• Genentech Inc., of South San Francisco, and F. Hoffmann-La Roche Ltd., of Basel, Switzerland, said The New England Journal of Medicine published previously reported Phase III data showing that the addition of Avastin (bevacizumab) to the IFL-chemotherapy regimen (5-FU/Leucovorin/CPT-11) significantly extended survival in patients with first-line metastatic colorectal cancer. The findings, first disclosed a year ago at the American Society of Clinical Oncology meeting, were the first positive results from a Phase III trial of an anti-angiogenesis therapy. Avastin was approved earlier this year. (See BioWorld Today, Feb. 27, 2004.)

• Genitope Corp., of Redwood City, Calif., closed its sale of about 7 million common shares, including 914,823 shares as part of an overallotment option granted to the underwriters, at $8.50 apiece for estimated net proceeds of about $55.5 million. WR Hambrecht + Co. was the offering's lead underwriter, with co-management from Punk, Ziegel & Co., Brean Murray & Co. Inc. and Stanford Group Co. (See BioWorld Today, May 28, 2004.)

• GenoMed Inc., of St. Louis, expanded its antiviral trials to include viruses that cause hemorrhagic fever. The company's treatment will be used against Dengue virus in Venezuela, Crimea-Congo hemorrhagic fever and Rift Valley fever in Iran, as well as for West Nile virus. The company has a goal to eliminate the threat of West Nile virus from the general population on the 50th anniversary of the 1954 polio field trials that ended the threat of polio in the U.S.

• Hemosol Corp., of Toronto, gained a license to the Cascade technology developed by ProMetic Biosciences Inc., a subsidiary of ProMetic Life Sciences Inc., of Montreal, and the American Red Cross for the separation of therapeutic proteins from human plasma. Cascade integrates technologies to improve the yield and product recovery of therapeutic proteins isolated from human plasma, such as intravenous immunoglobulins, alpha-1 antitrypsin, anti-hemophilic Factor VIII and others. Hemosol intends to sell resulting products to customers, including the Red Cross. In exchange, it will pay a staged license fee of C$15.5 million (US$11.4 million) and issue 1 million shares to ProMetic, which also will receive royalties on products that use Cascade.

• ILEX Oncology Inc., of San Antonio, said the FDA accepted the filing of its new drug application for clofarabine to treat refractory or relapsed acute leukemia in children. The NDA has been granted a priority review, and previously received fast-track and orphan drug designation. If approved, it would become the company's second marketed product, in addition to Campath. Clofarabine is a next generation of the drug class purine nucleoside analogues, which inhibit DNA production necessary for cancer cell growth. The company completed the rolling NDA submission in March. Bioenvision Inc., of New York, sub-licensed ILEX the right to develop and market clofarabine for human cancer indications in the U.S. and Canada, in return for milestone payments and royalties.

• Introgen Therapeutics Inc., of Minneapolis, presented clinical data suggesting that Advexin has a good safety and tolerability profile and demonstrates clinical activity when administered as a single agent or in combination with chemotherapy or radiation in patients with several types of cancer. Advexin provides high levels of the tumor suppressor called p53 that is abnormal in many tumors. The therapy also does not appear to increase the toxicities of chemotherapy or radiation. The data were collected from 445 cancer patients treated with Advexin in 14 clinical trials. Advexin is in two Phase III trials for recurrent squamous-cell cancer of the head and neck.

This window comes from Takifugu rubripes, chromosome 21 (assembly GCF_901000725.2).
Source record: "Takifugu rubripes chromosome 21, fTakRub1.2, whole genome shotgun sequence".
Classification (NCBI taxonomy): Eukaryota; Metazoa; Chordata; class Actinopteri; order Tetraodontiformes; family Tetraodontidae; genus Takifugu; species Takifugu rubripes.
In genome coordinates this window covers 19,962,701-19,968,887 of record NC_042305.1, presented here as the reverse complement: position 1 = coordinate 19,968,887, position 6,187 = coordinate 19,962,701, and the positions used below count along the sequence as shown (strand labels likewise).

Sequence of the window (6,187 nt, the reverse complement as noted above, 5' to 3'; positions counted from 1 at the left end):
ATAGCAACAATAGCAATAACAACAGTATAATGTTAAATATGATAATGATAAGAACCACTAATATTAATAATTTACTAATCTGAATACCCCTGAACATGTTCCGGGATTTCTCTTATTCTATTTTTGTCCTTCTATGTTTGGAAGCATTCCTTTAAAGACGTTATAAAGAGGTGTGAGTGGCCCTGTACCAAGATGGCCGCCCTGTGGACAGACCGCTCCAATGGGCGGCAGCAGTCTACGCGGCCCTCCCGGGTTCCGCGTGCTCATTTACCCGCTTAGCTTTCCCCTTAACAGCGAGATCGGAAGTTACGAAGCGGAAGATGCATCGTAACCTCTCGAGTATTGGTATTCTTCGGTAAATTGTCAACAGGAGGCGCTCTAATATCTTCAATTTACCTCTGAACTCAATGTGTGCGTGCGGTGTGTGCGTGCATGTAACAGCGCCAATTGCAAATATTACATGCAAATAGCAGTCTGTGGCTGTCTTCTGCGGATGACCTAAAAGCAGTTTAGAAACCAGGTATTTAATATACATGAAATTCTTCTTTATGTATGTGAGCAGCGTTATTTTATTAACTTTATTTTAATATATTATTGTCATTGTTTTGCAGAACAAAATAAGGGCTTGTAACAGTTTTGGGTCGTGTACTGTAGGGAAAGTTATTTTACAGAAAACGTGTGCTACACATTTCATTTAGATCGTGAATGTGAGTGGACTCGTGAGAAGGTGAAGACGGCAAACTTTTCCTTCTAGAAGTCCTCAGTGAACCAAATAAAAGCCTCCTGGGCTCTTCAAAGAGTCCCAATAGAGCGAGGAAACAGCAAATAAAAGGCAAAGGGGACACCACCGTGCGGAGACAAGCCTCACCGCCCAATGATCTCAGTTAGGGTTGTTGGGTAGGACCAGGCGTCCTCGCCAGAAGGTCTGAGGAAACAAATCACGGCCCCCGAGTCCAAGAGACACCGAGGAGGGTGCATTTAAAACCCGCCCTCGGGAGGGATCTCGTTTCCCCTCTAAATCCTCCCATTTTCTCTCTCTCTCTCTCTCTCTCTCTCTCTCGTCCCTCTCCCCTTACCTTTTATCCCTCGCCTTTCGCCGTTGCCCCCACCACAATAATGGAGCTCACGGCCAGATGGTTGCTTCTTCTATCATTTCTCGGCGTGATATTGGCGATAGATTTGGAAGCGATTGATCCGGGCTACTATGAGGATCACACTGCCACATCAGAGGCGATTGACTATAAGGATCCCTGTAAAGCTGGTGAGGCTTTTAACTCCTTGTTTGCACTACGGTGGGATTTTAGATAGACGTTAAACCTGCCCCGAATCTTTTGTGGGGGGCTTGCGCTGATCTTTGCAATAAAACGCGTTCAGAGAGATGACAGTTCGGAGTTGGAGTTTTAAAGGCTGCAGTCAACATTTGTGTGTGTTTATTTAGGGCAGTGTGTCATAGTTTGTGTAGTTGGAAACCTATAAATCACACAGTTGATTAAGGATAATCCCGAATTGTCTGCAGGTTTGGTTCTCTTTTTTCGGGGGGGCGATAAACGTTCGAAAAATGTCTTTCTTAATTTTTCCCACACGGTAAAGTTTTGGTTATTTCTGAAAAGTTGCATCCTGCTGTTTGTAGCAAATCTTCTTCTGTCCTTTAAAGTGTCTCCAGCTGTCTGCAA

• Lipid Sciences Inc., of Pleasanton, Calif., sold real estate notes receivable totaling $5.4 million. The sale is another transaction in the company's two-year-long asset-liquidation program designed to provide working capital to fund the advancement of its delipidation process and delivery system. At the time of the merger between Lipid Sciences and NZ Corp. in late 2001, the fair-market value of NZ's real estate portfolio was estimated to be $61.4 million. To date, sales of the real estate assets have generated $66.9 million in working capital.

• Meridian Bioscience Inc., of Cincinnati, said its wholly owned subsidiary Viral Antigens Inc. entered a collaboration with Viral Therapeutics Inc., of Ithaca, N.Y., to support the clinical and commercial development needs of biopharmaceutical partners. Viral Antigens has expertise in process development and clinical-stage manufacturing, while Viral Therapeutics is knowledged in the development of recombinant proteins and production optimization.

• Micrologix Biotech Inc., of Vancouver, British Columbia, entered a 60-day, exclusive negotiation period to license MBI-226 (omiganan pentahydrochloride 1 percent gel), an antimicrobial cationic peptide in Phase III development for catheter-related infections, to an unnamed U.S.-based specialty pharmaceutical company. Micrologix will receive a nonrefundable fee for suspending licensing discussions with other parties during the exclusivity period, though further terms were not disclosed. Micrologix, which also met with the FDA regarding MBI-226's regulatory path, said it has several options for advancing the program toward market approval. The FDA encouraged Micrologix to complete a confirmatory Phase III trial using, as the primary endpoint, statistically significant data on local catheter site infections from an initial Phase III study completed in July. The agency also indicated an opportunity for the company to submit a new drug application for catheter-related bloodstream infections based on statistically significant data from that study.